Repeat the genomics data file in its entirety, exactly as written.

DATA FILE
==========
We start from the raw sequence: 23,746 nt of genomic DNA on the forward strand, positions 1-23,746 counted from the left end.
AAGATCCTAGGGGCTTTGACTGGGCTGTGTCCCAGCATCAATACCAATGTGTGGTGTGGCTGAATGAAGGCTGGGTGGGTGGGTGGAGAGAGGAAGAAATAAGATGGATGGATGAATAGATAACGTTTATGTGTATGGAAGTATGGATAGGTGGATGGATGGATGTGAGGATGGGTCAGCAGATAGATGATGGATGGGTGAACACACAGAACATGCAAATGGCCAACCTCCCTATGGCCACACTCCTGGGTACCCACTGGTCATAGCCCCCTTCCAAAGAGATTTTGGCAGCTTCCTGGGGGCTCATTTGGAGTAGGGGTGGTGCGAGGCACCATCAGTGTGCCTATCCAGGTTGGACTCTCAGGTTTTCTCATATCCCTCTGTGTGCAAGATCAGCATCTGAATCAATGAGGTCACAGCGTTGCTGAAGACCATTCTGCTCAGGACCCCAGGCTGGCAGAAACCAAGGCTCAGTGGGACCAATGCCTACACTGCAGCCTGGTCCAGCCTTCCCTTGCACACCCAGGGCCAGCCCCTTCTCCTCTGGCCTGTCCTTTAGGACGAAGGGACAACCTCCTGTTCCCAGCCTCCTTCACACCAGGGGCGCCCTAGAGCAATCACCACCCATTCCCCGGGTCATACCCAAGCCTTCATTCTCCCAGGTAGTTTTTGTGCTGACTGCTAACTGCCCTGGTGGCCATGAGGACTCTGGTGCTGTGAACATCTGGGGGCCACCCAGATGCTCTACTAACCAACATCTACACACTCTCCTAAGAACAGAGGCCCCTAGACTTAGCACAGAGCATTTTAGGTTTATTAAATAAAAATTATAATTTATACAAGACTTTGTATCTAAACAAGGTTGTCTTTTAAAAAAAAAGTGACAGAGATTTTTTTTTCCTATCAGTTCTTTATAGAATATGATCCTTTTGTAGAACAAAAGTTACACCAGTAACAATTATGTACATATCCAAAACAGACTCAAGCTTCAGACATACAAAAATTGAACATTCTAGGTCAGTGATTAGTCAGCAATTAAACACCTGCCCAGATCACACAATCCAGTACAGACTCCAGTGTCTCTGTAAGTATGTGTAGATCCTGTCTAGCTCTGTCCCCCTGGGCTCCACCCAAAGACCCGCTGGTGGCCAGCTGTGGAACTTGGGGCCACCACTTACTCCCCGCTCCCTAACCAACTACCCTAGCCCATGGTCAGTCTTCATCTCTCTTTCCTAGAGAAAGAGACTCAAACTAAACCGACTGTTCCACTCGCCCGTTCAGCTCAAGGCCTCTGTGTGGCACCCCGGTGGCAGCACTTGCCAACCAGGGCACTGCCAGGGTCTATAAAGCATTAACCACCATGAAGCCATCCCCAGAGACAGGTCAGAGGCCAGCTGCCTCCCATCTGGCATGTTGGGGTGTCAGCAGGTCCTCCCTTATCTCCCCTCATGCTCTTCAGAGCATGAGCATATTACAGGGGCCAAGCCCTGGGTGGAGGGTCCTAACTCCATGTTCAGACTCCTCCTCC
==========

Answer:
We start from the raw sequence: 23,746 nt of genomic DNA on the forward strand, positions 1-23,746 counted from the left end.
AAGATCCTAGGGGCTTTGACTGGGCTGTGTCCCAGCATCAATACCAATGTGTGGTGTGGCTGAATGAAGGCTGGGTGGGTGGGTGGAGAGAGGAAGAAATAAGATGGATGGATGAATAGATAACGTTTATGTGTATGGAAGTATGGATAGGTGGATGGATGGATGTGAGGATGGGTCAGCAGATAGATGATGGATGGGTGAACACACAGAACATGCAAATGGCCAACCTCCCTATGGCCACACTCCTGGGTACCCACTGGTCATAGCCCCCTTCCAAAGAGATTTTGGCAGCTTCCTGGGGGCTCATTTGGAGTAGGGGTGGTGCGAGGCACCATCAGTGTGCCTATCCAGGTTGGACTCTCAGGTTTTCTCATATCCCTCTGTGTGCAAGATCAGCATCTGAATCAATGAGGTCACAGCGTTGCTGAAGACCATTCTGCTCAGGACCCCAGGCTGGCAGAAACCAAGGCTCAGTGGGACCAATGCCTACACTGCAGCCTGGTCCAGCCTTCCCTTGCACACCCAGGGCCAGCCCCTTCTCCTCTGGCCTGTCCTTTAGGACGAAGGGACAACCTCCTGTTCCCAGCCTCCTTCACACCAGGGGCGCCCTAGAGCAATCACCACCCATTCCCCGGGTCATACCCAAGCCTTCATTCTCCCAGGTAGTTTTTGTGCTGACTGCTAACTGCCCTGGTGGCCATGAGGACTCTGGTGCTGTGAACATCTGGGGGCCACCCAGATGCTCTACTAACCAACATCTACACACTCTCCTAAGAACAGAGGCCCCTAGACTTAGCACAGAGCATTTTAGGTTTATTAAATAAAAATTATAATTTATACAAGACTTTGTATCTAAACAAGGTTGTCTTTTAAAAAAAAAGTGACAGAGATTTTTTTTTCCTATCAGTTCTTTATAGAATATGATCCTTTTGTAGAACAAAAGTTACACCAGTAACAATTATGTACATATCCAAAACAGACTCAAGCTTCAGACATACAAAAATTGAACATTCTAGGTCAGTGATTAGTCAGCAATTAAACACCTGCCCAGATCACACAATCCAGTACAGACTCCAGTGTCTCTGTAAGTATGTGTAGATCCTGTCTAGCTCTGTCCCCCTGGGCTCCACCCAAAGACCCGCTGGTGGCCAGCTGTGGAACTTGGGGCCACCACTTACTCCCCGCTCCCTAACCAACTACCCTAGCCCATGGTCAGTCTTCATCTCTCTTTCCTAGAGAAAGAGACTCAAACTAAACCGACTGTTCCACTCGCCCGTTCAGCTCAAGGCCTCTGTGTGGCACCCCGGTGGCAGCACTTGCCAACCAGGGCACTGCCAGGGTCTATAAAGCATTAACCACCATGAAGCCATCCCCAGAGACAGGTCAGAGGCCAGCTGCCTCCCATCTGGCATGTTGGGGTGTCAGCAGGTCCTCCCTTATCTCCCCTCATGCTCTTCAGAGCATGAGCATATTACAGGGGCCAAGCCCTGGGTGGAGGGTCCTAACTCCATGTTCAGACTCCTCCTCC